[CLEVELAND, OHIO] Representatives from Cleveland Move to Amend (MTA) submitted a citizen initiative petition today to the City of Cleveland containing 8906 signatures. The initiative would create a city Ordinance calling on the United States Congress to introduce a Constitutional Amendment declaring that only human beings, not corporate entities, possess constitutional rights and that money is not speech and can be regulated in political elections. The Ordinance would also establish a city-sponsored biennial public hearing on these topics.
Five thousand valid signatures are needed for the measure to be formally considered by Cleveland City Council. Cleveland MTA organizers hope the initiative will be placed on this November’s ballot.
Move to Amend is a non-partisan national coalition of organizations and individuals who are working together to end corporate personhood and demand real democracy.
“The disastrous Citizens United ruling establishing that money is speech was built on past decisions that corporations are entitled to freedom of speech,” said Chris Stocking, Cleveland Move to Amend co-chair. “Move to Amend seeks to reverse these rulings by clearly establishing that money is not speech and can be regulated in political campaigns but also that only people, not corporations, have constitutional rights such as freedom of speech to begin with. Democracy means the people rule and that's what Move to Amend is all about. From ending chattel slavery to women's suffrage, politicians always had to be pressured to do the right thing and that's the kind of grassroots change Move to Amend seeks to bring about.”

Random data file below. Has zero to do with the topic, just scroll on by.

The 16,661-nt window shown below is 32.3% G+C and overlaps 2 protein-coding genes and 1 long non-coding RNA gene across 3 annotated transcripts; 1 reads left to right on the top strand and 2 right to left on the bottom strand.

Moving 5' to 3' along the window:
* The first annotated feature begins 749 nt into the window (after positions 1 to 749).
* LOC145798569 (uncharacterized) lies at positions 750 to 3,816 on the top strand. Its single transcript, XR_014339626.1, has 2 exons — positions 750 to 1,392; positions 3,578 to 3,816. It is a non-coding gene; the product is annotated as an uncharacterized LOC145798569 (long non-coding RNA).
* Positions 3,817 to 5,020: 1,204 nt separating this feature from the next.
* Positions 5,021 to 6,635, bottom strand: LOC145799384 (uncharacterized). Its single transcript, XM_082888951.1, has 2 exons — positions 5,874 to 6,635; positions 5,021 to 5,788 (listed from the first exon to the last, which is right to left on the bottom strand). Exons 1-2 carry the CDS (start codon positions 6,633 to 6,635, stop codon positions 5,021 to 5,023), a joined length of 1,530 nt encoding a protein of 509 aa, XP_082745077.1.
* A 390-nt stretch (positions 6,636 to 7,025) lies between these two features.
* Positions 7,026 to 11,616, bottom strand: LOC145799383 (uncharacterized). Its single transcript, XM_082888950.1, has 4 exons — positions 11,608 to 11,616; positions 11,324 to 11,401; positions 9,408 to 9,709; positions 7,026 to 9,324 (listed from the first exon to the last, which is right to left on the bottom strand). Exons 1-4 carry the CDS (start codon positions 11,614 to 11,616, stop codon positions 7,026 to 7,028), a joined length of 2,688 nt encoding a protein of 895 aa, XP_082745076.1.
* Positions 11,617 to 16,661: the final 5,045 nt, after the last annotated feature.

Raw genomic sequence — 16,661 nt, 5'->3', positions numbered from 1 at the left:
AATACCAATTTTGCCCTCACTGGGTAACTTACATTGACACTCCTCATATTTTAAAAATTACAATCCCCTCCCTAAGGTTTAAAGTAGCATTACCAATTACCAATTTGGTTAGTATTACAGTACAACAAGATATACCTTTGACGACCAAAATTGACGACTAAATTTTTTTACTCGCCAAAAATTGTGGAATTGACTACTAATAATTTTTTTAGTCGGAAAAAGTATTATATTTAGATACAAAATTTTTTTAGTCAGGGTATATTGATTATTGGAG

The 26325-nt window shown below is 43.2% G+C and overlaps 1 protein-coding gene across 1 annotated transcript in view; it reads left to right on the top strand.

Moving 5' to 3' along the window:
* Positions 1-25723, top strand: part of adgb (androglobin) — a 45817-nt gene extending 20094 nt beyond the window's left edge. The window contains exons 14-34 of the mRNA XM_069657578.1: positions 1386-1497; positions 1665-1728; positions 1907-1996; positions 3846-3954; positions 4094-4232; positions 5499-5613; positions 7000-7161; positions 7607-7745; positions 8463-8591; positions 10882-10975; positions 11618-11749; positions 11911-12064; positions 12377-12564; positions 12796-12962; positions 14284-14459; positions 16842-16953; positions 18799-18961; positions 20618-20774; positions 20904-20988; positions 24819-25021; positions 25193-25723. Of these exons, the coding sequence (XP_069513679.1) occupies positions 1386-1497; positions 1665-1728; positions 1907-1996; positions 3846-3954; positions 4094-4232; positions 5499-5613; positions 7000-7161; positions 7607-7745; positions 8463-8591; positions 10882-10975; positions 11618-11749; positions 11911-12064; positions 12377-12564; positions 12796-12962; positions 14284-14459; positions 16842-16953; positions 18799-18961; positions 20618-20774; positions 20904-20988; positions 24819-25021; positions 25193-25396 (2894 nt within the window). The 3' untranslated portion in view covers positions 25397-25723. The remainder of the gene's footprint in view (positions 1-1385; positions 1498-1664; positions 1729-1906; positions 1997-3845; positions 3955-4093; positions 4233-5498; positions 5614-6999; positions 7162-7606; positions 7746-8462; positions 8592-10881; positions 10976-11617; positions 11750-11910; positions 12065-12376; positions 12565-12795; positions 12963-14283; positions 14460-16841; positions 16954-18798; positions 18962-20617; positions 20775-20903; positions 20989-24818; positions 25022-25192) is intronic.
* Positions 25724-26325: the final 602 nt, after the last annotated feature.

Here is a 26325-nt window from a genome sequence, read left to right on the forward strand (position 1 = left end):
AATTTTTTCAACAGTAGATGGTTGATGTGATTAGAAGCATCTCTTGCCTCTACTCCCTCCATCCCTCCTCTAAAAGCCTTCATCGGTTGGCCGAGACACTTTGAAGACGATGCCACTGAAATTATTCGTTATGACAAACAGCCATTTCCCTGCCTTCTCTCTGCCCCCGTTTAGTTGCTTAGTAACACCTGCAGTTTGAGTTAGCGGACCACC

“People thanked me repeatedly, as they signed my petition, for trying to end corporate rule,“ said Lois Romanoff, co-chair of Cleveland Move to Amend. ”One woman said angrily, ‘What do you mean corporations have freedom of speech!’ and went off to start a Move To Amend effort in her community.”
More than 650 communities nationwide have called on Congress to introduce such a Constitutional Amendment — either by council resolution or ballot measure, including 20 Ohio communities. MTA council resolutions in Ohio have been passed, to date, in Athens, Oberlin, Barberton, Fremont, Lakewood, South Euclid, Dayton, Canton, Oxford, Lorain, Bedford Heights, and Oakwood Village. MTA ballot measures have been passed by voters thus far in Ohio in Brecksville, Newburgh Heights, Defiance, Cleveland Heights, Chagrin Falls, Mentor, Kent, and Toledo.
The petition was filed with the Clerk of Cleveland City Council. The City has 10 days to validate the signatures. It less than 5000 signatures are valid, the City Charter allows a limited “second round” period to gather additional signatures.
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